National Heritage Places - Sidney Myer Music Bowl
Sidney Myer Music Bowl is a magnificent 20th-century sound and architecture experiment. It is one of Melbourne's best-known and most visited landmarks that continues to attract both artists and crowds of up to 200,000 patrons.
Sidney Myer Music Bowl was included in the National Heritage List on 21 September 2005.
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Ahead of its time
Architect Barry Patten, a member of the leading Australian architectural firm, Yuncken Freeman Brothers, Griffiths and Simpson, is responsible for creating this excellent example of the late 20th century style. This style is characterised by its large-scale, free, sculptural curved spaces that float above the site. The design and structural achievement of the Sidney Myer Music Bowl was nearly 10 years ahead of similar work by German architect/engineer, Frei Otto, and his experiments in using lightweight tensile and membrane structures.
To make the sound shell both watertight and aerodynamically stable and flexible, new construction techniques were developed. When built, it was one of a small number of structures in Australia to combine a tensile structural system with a free-form roof and was the most important of these in terms of scale, sophistication and structural expression.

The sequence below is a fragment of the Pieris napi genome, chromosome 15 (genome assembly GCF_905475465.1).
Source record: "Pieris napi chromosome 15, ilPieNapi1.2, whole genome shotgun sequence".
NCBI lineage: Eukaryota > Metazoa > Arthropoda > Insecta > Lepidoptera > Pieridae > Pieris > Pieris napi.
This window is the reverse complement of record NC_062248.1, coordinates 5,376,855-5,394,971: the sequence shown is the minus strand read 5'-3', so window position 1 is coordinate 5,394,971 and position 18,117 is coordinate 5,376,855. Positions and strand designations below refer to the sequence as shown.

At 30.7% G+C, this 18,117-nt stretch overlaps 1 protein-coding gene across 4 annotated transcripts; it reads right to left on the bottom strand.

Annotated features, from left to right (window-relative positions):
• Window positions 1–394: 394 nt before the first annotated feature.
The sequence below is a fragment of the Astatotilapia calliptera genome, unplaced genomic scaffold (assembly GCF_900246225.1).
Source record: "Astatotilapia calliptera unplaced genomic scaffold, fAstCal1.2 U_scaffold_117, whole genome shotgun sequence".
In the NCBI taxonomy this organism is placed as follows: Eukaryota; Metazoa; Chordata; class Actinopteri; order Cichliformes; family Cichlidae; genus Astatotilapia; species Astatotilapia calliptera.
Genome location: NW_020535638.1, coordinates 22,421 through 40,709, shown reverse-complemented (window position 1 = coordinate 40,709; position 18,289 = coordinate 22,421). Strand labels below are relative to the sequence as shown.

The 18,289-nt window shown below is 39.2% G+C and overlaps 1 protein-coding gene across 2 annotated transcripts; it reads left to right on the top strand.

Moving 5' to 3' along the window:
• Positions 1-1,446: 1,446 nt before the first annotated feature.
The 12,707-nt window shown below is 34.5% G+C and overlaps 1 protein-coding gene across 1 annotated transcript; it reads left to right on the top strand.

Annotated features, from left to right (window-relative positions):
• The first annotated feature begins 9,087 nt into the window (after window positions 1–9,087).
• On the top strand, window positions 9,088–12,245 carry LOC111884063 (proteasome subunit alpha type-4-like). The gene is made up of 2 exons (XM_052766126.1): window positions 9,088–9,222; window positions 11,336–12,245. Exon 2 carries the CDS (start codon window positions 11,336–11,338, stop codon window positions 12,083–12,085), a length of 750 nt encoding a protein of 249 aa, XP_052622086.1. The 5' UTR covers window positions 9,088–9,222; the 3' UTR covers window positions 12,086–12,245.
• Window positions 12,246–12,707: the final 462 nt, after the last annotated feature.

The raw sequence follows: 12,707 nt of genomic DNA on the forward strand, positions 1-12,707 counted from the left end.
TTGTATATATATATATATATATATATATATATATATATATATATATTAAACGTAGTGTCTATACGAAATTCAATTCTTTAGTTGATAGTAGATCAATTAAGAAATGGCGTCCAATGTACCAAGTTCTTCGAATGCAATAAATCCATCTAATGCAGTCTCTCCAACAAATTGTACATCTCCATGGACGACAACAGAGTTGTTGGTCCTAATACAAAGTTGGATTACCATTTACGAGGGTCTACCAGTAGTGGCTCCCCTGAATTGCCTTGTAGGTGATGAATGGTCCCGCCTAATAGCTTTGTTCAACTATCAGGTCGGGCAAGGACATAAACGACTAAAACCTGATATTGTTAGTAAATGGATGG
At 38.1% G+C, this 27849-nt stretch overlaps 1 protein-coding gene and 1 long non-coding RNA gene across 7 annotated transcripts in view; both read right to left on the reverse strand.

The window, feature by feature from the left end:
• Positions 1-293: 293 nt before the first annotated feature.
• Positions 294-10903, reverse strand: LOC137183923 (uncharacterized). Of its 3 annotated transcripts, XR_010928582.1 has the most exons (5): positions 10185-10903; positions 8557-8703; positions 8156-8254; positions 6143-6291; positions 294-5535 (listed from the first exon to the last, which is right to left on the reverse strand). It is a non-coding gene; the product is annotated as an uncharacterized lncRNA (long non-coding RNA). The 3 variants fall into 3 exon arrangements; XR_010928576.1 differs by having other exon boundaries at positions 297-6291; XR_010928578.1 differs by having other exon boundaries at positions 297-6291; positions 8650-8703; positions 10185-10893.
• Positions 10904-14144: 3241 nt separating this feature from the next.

The music bowl was named after its benefactor, Sidney Myer, a Russian immigrant who arrived in Victoria in 1899 and went on to establish one of Australia's largest retail businesses and to become one of the nation's most significant philanthropists.
Prime Minister Robert Menzies opened the venue in February 1959. Since then, Melbourne's first major purpose-built, live outdoor cultural venue has been drawing both artists and crowds of up to 200,000 patrons.
Australian architecture in the 20th century
Australia's fashions in architecture and engineering have been influenced by overseas trends since European settlement began in 1788. In the 20th century, traditional architectural boundaries were challenged and new ways of doing things explored. Architecture from this period, both in Australia and overseas, bears testament to this time of experimentation.
In the late 20th century architects, engineers and planners in Australian capital cities were among the first to find and introduce innovative architectural ways of expressing community, corporate and business optimism, in both private and government sector projects. This transformation gained momentum as Australia emerged from the Depression and two world wars.